This week: Boris Johnson inadvertently makes the case for Lords reform, some notes on the Holy Roman Empire, and a map of the long lost tram network of Leeds.
When I was young, and fighting it out for the position of the most left wing person in my depressingly Tory A-level politics class, I thought the House of Lords was unconscionable. The Lords then still consisted largely of hereditary peers which tended – shockingly, given that they were a group of landowning nobles – to vote with the Tories; and the first Blair government had recently come to power promising reform.
Like many things the Blair government did, however, reform had gone so far and no farther: hereditaries had mostly been replaced with appointees, which was useful if you were a governing party wanting to keep control of the place, but a bit off if you were, say, a voter. Since the 1999 reforms, the only democratic element has been, hilariously, the bit in which hereditary peers got to vote on which of their number should actually get a seat. This is of course appalling. So for many years I, like rather a lot of people, thought they should tear the whole thing down, and replace it with something more democratic. What kind of clown country has an unelected upper chamber?
As I got older, though, I found my enthusiasm for Lords reform starting to wane. Reporting on the NHS, education or other bits of public policy brought home how much expertise there was in the new, appointed Lords, and the extent to which – against all rational expectations – the unelected house seemed to make legislation better. It didn’t work in theory, sure; but it worked surprisingly well in practice. So after a while my position on the Lords came to resemble my position on the monarchy: if I were starting a country from scratch, I wouldn’t set it up like this; but was it really worth expanding limited political capital when it seemed to be working fine?
Then Labour left office, suddenly it was a Tory prime minister who got to decide on Lords appointments, the rate of life peer appointments shot through the stratosphere, and the thought occurred that maybe “Well it seems to work fine now what’s the use in changing anything” was exactly the same trap the New Labour government had got sucked into.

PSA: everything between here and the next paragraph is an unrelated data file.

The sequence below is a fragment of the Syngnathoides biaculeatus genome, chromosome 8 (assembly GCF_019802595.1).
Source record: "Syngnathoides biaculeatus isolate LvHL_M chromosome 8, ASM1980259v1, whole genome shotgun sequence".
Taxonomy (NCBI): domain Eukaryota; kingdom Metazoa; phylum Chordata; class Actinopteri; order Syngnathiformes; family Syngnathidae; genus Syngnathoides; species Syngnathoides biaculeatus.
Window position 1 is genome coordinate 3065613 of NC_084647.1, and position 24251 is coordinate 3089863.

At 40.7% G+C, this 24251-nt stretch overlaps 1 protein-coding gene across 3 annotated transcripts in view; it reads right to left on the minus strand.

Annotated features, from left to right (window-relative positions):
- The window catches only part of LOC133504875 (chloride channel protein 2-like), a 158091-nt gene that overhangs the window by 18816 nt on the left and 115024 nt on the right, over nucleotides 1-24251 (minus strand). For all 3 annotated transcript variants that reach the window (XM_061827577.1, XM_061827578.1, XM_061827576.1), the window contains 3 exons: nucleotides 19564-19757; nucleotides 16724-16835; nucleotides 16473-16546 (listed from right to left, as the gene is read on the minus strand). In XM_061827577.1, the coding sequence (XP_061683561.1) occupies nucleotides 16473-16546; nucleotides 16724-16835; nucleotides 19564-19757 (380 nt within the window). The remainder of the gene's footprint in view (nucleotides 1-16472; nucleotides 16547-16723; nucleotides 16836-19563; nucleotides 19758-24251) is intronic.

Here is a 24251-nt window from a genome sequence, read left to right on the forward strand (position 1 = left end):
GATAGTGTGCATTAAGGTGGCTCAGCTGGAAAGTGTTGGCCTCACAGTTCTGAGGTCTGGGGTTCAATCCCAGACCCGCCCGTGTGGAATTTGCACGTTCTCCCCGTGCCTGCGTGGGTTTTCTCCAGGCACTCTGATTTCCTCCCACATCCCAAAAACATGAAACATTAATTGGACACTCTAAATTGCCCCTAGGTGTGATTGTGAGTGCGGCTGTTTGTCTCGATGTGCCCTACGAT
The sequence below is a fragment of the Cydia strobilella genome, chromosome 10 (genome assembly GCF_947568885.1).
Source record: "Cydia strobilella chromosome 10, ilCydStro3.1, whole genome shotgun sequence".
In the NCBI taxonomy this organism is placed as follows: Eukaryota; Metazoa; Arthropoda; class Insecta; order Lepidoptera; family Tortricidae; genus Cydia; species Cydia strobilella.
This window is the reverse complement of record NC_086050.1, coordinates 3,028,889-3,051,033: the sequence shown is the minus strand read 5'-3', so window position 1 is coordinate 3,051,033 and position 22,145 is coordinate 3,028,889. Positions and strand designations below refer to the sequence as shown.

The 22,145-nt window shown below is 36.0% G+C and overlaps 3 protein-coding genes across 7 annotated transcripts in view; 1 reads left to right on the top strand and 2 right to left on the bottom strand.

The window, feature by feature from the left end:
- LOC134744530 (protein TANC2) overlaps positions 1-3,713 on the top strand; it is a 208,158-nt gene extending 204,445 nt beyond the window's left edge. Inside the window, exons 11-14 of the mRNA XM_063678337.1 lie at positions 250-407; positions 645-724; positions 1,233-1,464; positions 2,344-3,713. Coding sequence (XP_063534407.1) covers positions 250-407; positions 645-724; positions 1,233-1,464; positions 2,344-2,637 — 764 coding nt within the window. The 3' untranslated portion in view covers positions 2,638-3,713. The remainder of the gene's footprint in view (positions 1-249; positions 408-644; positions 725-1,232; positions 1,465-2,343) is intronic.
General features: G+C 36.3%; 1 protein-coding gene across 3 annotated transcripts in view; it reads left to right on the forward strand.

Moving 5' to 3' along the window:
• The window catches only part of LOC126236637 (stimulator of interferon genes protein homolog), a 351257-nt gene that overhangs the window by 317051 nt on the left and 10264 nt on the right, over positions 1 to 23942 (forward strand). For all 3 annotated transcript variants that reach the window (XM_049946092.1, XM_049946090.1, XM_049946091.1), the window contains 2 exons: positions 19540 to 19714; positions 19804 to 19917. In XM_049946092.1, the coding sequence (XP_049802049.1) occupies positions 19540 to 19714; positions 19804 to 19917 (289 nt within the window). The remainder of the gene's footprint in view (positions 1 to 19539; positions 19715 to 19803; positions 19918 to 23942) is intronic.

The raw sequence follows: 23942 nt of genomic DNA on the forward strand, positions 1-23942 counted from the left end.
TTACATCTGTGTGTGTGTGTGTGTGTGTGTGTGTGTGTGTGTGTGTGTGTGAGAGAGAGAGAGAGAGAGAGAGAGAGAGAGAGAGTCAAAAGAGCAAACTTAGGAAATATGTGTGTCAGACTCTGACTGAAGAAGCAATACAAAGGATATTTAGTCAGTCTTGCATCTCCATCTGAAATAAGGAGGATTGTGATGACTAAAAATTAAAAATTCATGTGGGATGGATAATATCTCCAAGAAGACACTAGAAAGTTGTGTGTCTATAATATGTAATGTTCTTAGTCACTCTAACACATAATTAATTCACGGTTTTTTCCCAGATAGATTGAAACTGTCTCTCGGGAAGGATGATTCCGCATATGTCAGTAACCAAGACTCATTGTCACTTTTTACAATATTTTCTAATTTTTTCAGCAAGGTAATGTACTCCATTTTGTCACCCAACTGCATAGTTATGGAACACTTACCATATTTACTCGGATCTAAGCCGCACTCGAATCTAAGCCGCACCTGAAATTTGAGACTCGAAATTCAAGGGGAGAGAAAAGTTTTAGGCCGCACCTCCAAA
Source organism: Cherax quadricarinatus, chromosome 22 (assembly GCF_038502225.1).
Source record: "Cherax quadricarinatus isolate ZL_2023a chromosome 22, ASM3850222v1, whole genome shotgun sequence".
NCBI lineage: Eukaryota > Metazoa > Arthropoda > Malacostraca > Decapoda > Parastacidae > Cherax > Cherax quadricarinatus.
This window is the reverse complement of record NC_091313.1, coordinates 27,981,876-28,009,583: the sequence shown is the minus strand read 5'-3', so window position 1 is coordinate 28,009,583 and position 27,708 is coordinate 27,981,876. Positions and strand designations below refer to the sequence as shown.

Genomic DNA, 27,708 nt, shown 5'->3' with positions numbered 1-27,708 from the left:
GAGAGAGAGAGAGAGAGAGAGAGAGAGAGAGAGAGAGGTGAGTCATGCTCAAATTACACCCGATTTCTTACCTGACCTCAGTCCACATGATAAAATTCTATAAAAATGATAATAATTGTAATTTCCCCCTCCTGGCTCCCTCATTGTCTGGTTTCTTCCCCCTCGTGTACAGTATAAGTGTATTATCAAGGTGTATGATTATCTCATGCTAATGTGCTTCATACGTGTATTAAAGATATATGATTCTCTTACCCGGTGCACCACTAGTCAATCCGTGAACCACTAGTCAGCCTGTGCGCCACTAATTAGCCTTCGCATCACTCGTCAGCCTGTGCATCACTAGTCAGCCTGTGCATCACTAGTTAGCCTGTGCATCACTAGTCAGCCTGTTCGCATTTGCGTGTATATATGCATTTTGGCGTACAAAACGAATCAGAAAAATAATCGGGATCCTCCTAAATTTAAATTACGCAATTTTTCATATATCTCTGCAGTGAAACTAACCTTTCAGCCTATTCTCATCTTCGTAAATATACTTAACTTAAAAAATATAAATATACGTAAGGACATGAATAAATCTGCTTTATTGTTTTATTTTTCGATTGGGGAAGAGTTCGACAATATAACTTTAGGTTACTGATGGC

While we’re thinking about numbers, these endless political appointments have allowed the House of Lords to bloat well beyond sensible size, too: it’s currently the only upper house to be larger than its lower house, and the second largest legislative body in the world. The largest is the Chinese National People’s Congress. Here’s another graph.
(“Ineligible peers” are those who exist but for one reason for another – leave of absence, membership of judiciary, being in prison – cannot currently take their seats, but could, plausibly, return.)
Reports on exactly how many of these peers were appointed by Boris Johnson personally seem to vary – the difficulty of pinning down a number feels like another good reason for reform. But on every number I’ve seen, he appointed over 10% of the membership of Britain’s upper chamber, all of whom, on current rules, will be there until they die. This is of course absurd.
As with so much about our rotten political system, Johnson is as much a symptom as cause: he has done nothing more than behave in a way that the system was not set up to stop. In doing so, though, he has made the case against Lords reform inarguable. There’s no possible “well it works in practice” argument that won’t look ridiculous when faced with a simple description of Johnson’s behaviour. In the same way, there is no argument in favour of the honours system that can survive the fact he proposed his own father for a knighthood.
Keir Starmer has promised to abolish the Lords entirely. I’m not convinced by this – a unicameral legislature, in a system that lacks checks and balances as it is, seems like a very bad idea to me. But the behaviour of the Conservative party has shown quite how corrupt the current system really is. The status quo can’t possibly survive that.
Hey, while we’re talking about antiquated and creaking things that are also far too large…
The many Heinrichs of Reuss: Some thoughts on the Holy Roman Empire
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